Law Enforcement in Historical Mysteries...What to do?
It’s a fascinating subject, and for this blog, I’d like to talk about law enforcement, although it will be in sort of generalized terms to avoid the high eye-glaze coefficient that this topic can engender. Law enforcement hasn’t always been as formalized as it is today.
It wasn’t until 1829, that Sir Robert (Bobby) Peel’s leadership established the modern British police force through an Act of English Parliament. It even specified the use of the word “police.” For those who have heard the term “peelers” or “bobbies” for British police, this is also the origin for those terms. The Bow Street runners were charged with keeping the King’s (or Queen’s) peace, just like bobbies do today.
At first, this mostly consisted of The Bow Street Patrols (Bow Street runners); Police Office constables under the control of the Magistrates; and the Marine police (river police). These groups were later melded into the Metropolitan Police Force in 1839 for the City of London.
But if the police force didn’t exist before 1829, how were laws enforced and criminals caught?
Initially, sheriffs, reeves and groups of men acting as juries provided law enforcement. Most of us have heard of sheriffs from Robin Hood movies. They basically kept order and maintained the King’s interests locally. From 1500 onward, private watchmen, thief-takers, etc. performed law enforcement activities. Watchmen were often funded by private individuals or organization and rewarded for catching criminals.
By the 17th and 18th centuries, there were parish constables and the Justice of the Peace. The constable was appointed to serve for a period of one year. He wasn’t paid and he worked in co-operation with the Justice of the peace to maintain order. In larger towns, there were guilds that became known as The Watch who were paid to patrol the streets at night. By 1663 in London, the night watchmen became the first paid law enforcement officers.
A gradual shift to government control over law enforcement really got underway in 1737. King George II initiated a scheme to pay London and Middlesex watchmen, using taxes as funding. Then in 1749, Henry Fielding’s famous Bow Street Runners were organized. They were essentially professional constables and by 1828 were the largest privately financed police force covering 45 parishes within a ten-mile radius of London.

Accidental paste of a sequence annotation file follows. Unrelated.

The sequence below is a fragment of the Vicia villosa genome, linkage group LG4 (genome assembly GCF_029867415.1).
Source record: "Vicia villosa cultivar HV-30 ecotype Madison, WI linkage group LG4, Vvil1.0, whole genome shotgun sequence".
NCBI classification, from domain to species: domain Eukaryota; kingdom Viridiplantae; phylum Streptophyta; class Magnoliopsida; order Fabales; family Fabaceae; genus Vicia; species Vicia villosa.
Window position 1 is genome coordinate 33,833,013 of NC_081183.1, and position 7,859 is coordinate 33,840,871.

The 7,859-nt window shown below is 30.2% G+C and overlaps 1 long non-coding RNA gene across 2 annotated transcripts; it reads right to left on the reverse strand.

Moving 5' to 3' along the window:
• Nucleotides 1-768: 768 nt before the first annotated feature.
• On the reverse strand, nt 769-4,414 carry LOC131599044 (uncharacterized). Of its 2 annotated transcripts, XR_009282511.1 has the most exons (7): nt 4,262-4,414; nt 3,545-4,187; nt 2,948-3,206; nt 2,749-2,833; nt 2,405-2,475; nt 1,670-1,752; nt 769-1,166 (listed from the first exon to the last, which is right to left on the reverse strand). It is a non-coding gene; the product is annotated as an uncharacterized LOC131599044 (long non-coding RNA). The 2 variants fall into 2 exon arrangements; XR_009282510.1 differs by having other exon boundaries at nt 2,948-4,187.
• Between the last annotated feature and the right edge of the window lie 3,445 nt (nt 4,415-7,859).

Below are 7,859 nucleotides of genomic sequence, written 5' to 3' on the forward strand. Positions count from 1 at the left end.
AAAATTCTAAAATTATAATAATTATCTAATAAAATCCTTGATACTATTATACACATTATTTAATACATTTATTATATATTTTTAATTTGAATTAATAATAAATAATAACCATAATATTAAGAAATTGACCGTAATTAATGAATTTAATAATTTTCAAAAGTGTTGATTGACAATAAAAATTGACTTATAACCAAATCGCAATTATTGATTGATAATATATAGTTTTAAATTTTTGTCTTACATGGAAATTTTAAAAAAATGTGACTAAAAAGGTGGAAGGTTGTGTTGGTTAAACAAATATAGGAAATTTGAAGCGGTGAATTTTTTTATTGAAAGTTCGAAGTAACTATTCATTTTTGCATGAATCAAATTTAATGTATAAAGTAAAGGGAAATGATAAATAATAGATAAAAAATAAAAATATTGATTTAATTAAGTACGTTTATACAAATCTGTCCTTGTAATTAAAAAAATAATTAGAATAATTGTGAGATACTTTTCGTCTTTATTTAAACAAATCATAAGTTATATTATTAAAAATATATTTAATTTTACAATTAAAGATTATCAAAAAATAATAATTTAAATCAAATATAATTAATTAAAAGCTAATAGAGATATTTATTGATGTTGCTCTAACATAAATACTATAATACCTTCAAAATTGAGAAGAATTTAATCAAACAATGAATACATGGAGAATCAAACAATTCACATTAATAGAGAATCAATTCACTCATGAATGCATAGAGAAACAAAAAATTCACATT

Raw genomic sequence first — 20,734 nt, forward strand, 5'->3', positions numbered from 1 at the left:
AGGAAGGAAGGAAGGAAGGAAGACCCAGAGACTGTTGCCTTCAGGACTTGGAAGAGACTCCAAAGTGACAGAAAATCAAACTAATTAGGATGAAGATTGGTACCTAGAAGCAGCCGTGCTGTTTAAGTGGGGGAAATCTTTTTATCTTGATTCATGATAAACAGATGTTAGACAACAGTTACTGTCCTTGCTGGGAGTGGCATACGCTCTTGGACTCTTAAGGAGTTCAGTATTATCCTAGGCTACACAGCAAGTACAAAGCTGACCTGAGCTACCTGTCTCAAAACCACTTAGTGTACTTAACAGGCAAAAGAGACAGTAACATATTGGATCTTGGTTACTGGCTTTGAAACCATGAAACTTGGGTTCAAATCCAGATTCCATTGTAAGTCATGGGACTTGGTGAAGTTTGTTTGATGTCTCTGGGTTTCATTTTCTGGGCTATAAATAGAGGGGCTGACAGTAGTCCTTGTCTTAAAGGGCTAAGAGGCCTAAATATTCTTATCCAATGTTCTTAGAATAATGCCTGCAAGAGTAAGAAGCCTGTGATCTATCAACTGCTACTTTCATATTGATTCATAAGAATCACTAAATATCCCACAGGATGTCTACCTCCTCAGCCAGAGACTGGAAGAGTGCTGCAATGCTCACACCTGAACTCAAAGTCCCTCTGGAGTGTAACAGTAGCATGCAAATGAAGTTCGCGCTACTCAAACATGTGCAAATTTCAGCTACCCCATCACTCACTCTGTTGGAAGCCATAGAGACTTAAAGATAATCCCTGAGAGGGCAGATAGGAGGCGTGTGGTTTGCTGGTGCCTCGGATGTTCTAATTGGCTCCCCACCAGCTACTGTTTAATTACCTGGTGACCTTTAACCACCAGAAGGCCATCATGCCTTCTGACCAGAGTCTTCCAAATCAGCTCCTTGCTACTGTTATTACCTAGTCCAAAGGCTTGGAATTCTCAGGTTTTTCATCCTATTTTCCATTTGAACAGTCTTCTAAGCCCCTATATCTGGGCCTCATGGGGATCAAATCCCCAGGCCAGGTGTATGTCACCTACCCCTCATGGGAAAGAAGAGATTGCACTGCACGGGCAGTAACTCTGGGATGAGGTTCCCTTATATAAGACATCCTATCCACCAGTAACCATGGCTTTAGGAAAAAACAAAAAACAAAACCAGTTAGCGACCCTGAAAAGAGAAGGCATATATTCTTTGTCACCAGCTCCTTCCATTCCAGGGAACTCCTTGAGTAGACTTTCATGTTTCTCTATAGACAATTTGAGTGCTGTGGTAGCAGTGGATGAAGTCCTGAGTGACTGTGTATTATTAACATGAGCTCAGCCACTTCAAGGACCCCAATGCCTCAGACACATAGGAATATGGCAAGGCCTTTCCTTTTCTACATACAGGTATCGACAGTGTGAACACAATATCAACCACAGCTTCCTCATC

In the early years of the 19th century, if a person wanted a constable to help him or her apprehend the perpetrator of a crime he had to pay the expenses of the investigation. Any English citizen could prosecute a crime and the prosecutor was often the victim of the crime. He had to file charges with the magistrate, present evidence to the grand jury and provide evidence. In the 18th century, rewards for the conviction of criminals ensured that citizens had incentive to prosecute, but they also led to abuses where people were accused of crimes they didn’t commit simply to collect the reward.
There was a particularly famous case of a thief-taker in 1720 who epitomized the corruption that led to Sir Robert Peel’s reforms. In London in 1720, Jonathan Wild had a gang of thieves under his control. When they stole, he’d often arrange to return the property and hand over someone, sometimes even a member of his gang who displeased him, and collect the reward. His shenanigans came to an end though when his perfidy was discovered and he was hung in 1725.
But thief-takers remained tainted with corruption. In 1754, there was another scandal similar to Wild’s where Stephen MacDaniel was caught prosecuting innocent men in order to collect the rewards. Again, this was another incentive to eliminate the system of rewards from victims hoping to regain their stolen property or gain justice. A salaried police force, i.e. Sir Robert Peel’s bobbies, seemed like the answer to cut the dependence upon rewards and their corrupting effect.
The Vital Principle and A Rose Before Dying. I'll be talking more about law enforcement, forensics, and other such fascinating topics in future blogs (assuming I don't get a lot of comments like: "What the HECK are you THINKING?")